Position statement on the Tyler Road
To the Editor:
The Tyler Road is in Mason Township. Its creation as a public road can be traced to 1803.
Records of the road are also found in town documents following incorporation of the Town of Mason in 1843.
Deeds describing properties along the road consistently reference the road as a town way.
When Mason de-organized in 1935, jurisdiction over the road passed to Oxford County.
Today, Mason Township has a small year-round population. It is located west of Bethel, near New Hampshire. Most of the township now lies within the White Mountain National Forest.
Over the years, the county has maintained the Tyler Road at public expense at a level consistent with local needs. This maintenance included occasional grading and repair of storm damage.
The road is not plowed in winter months.
The road provides access to a number of privately held parcels whose owners use their land for cabins, camping, four-season recreation, and timber harvesting. The road also provides public access to the National Forest. Property owners in the township and the public have relied on the public status of the Tyler Road for generations without challenge.
Unfortunately, in the past year a couple who purchased a 21-acre parcel straddling the road in 2005 have challenged whether the road is public.
They have filed a law suit asking the court to declare that the road is their private property. Our efforts to resolve the dispute have not been successful. As news of the dispute spread, county officials received more than a dozen letters, plus numerous phone calls, from residents urging the county to retain its longstanding public control of Tyler Road.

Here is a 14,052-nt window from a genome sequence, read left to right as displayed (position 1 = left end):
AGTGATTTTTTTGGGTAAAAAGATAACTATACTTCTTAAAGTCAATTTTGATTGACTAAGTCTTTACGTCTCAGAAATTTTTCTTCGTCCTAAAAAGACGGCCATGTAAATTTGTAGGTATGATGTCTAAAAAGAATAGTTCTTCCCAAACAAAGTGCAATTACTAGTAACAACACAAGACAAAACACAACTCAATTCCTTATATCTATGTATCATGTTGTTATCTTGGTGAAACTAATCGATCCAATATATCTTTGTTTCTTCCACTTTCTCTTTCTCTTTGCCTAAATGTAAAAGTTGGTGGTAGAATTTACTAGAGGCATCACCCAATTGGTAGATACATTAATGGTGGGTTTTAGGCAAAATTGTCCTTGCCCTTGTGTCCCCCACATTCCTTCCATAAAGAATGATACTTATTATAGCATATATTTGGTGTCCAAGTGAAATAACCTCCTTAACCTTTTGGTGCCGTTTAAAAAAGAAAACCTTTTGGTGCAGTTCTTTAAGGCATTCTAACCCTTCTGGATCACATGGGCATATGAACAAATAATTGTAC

Given the great expense and difficulties the litigation will entail for the county, and on advice of our legal counsel, we have determined that it is in the public interest that we exercise our statutory power to lay out and take roadways to reassert the public's rights to Tyler Road rather than leave it to the long and costly process in court.
Nobody likes to use eminent domain power. We are doing so not to take anything away from anyone, because the road has been there some 200 years, but only to clarify its legal status. It is unfortunate. However, it would be far worse for the County Commissioners to ignore a small community's heritage, and turn their backs on local property owners and a much larger public - all of whom rely on the Tyler Road for a variety of endeavors.
Oxford County Board of Commissioners:
Caldwell Jackson, Chair
Steven M. Merrill
David A. Duguay